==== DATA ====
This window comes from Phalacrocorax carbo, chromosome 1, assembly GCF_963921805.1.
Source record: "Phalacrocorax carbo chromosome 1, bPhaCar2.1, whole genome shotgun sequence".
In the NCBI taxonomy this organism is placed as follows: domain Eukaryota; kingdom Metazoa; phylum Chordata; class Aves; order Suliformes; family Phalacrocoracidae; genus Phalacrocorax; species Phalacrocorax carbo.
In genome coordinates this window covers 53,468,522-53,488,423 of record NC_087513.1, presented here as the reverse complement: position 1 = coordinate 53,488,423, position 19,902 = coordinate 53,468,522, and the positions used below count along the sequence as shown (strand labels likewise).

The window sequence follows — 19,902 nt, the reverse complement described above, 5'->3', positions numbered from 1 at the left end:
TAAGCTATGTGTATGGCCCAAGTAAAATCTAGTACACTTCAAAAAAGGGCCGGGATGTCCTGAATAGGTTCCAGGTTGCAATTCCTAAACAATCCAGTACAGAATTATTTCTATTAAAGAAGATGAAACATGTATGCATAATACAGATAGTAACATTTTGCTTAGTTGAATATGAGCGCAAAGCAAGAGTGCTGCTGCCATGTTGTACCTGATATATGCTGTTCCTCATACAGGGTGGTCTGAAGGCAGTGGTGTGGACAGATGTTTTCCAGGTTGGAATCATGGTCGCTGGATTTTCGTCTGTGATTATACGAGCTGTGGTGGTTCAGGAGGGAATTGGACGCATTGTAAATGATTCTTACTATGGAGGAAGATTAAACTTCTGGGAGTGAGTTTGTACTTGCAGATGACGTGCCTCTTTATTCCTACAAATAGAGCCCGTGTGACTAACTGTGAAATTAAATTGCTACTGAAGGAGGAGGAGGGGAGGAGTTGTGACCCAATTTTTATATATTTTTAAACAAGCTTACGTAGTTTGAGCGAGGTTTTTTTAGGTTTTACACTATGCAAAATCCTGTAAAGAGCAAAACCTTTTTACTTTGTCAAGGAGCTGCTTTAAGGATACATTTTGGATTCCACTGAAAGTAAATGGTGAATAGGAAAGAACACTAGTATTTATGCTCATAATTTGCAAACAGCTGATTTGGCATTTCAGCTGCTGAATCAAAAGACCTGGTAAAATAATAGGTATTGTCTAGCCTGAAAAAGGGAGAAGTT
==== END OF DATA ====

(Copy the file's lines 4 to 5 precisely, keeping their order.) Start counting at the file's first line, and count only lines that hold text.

In genome coordinates this window covers 53,468,522-53,488,423 of record NC_087513.1, presented here as the reverse complement: position 1 = coordinate 53,488,423, position 19,902 = coordinate 53,468,522, and the positions used below count along the sequence as shown (strand labels likewise).

The window sequence follows — 19,902 nt, the reverse complement described above, 5'->3', positions numbered from 1 at the left end: